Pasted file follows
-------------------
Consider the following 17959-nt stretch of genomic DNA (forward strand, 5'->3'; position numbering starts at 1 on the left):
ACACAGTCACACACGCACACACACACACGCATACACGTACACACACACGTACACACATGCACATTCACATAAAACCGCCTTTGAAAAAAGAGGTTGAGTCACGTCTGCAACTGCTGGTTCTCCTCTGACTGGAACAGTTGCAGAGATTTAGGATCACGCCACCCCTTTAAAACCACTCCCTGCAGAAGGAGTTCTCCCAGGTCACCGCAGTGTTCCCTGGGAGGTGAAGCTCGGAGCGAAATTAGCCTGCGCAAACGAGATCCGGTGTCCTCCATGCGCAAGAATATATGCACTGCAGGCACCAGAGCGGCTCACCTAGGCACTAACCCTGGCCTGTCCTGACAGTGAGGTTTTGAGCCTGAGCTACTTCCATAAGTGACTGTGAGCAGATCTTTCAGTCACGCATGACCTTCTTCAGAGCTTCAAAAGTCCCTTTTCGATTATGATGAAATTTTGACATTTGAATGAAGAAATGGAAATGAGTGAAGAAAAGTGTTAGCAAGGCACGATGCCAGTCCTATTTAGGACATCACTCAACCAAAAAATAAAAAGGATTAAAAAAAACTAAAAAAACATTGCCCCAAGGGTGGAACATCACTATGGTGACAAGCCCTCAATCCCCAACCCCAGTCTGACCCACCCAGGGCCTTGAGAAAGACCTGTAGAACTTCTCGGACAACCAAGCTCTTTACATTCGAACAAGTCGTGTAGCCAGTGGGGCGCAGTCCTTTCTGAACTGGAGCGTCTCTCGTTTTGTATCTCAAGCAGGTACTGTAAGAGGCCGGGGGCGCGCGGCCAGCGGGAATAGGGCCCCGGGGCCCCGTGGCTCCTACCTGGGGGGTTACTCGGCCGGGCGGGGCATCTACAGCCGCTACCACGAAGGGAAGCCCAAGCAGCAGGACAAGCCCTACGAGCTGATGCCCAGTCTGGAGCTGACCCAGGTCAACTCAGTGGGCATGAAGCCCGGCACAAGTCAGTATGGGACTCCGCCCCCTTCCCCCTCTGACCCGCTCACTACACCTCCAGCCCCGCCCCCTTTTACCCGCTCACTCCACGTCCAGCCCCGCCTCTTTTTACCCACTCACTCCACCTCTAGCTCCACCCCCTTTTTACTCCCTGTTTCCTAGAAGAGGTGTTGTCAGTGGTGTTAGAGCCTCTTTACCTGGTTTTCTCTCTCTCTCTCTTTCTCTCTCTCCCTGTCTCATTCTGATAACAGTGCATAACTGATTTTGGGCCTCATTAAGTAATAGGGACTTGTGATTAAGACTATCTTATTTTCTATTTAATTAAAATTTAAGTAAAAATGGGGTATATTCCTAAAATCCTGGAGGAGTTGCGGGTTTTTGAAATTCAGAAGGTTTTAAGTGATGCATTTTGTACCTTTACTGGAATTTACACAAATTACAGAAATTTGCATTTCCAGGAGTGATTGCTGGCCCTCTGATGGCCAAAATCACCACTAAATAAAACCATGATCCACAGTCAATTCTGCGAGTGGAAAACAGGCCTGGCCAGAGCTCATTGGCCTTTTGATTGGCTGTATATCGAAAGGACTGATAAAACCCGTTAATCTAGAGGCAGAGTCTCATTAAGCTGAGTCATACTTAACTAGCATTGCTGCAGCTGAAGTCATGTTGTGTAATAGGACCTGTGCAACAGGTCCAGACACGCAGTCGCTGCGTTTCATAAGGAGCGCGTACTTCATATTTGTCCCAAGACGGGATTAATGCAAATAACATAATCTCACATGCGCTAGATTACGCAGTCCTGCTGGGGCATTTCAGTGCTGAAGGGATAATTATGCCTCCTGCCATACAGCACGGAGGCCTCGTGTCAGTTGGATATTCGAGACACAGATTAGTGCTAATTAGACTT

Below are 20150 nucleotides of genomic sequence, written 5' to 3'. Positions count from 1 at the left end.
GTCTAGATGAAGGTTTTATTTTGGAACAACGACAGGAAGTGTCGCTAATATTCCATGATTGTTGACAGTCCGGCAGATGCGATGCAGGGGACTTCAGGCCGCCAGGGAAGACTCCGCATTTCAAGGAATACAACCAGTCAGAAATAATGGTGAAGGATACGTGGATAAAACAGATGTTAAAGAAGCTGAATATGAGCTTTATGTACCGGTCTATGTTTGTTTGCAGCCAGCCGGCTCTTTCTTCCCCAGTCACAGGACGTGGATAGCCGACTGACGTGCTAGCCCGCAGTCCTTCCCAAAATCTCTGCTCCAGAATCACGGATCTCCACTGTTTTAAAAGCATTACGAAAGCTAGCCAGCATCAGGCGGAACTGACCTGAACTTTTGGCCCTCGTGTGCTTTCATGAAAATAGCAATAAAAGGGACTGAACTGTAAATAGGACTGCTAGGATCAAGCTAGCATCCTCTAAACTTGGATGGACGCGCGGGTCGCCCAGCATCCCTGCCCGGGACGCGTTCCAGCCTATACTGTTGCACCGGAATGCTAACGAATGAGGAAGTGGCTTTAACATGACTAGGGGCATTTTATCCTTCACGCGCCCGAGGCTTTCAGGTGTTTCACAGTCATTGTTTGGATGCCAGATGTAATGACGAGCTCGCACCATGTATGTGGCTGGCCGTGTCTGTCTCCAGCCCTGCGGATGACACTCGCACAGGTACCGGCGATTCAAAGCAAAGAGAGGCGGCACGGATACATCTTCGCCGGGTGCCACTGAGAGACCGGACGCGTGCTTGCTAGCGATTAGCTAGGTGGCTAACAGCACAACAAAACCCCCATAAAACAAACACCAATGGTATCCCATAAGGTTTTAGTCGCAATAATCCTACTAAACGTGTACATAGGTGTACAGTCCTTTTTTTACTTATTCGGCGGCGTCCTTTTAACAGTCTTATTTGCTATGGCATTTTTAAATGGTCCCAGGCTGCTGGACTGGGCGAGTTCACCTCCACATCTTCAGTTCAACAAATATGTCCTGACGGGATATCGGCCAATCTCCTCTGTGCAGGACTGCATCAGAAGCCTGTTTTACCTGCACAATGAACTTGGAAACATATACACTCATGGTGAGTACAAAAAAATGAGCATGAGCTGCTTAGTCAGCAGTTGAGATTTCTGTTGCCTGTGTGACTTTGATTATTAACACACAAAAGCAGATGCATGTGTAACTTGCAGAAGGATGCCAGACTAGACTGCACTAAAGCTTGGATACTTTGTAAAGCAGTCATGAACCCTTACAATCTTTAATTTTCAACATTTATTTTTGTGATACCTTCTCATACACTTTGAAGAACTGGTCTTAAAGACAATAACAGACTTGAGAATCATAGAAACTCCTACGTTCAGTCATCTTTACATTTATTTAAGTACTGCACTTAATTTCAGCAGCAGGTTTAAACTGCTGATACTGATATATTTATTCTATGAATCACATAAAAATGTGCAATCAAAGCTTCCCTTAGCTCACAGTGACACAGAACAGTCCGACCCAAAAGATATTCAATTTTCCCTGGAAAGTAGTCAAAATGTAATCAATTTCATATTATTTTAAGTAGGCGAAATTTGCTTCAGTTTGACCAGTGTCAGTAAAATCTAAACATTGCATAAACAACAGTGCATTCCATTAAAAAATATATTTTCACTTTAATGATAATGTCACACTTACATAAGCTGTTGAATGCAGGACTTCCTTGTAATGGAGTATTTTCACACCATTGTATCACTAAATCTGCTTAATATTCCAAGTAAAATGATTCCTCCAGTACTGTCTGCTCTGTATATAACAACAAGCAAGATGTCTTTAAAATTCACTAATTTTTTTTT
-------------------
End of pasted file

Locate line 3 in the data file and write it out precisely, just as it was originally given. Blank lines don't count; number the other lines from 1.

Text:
Below are 20150 nucleotides of genomic sequence, written 5' to 3'. Positions count from 1 at the left end.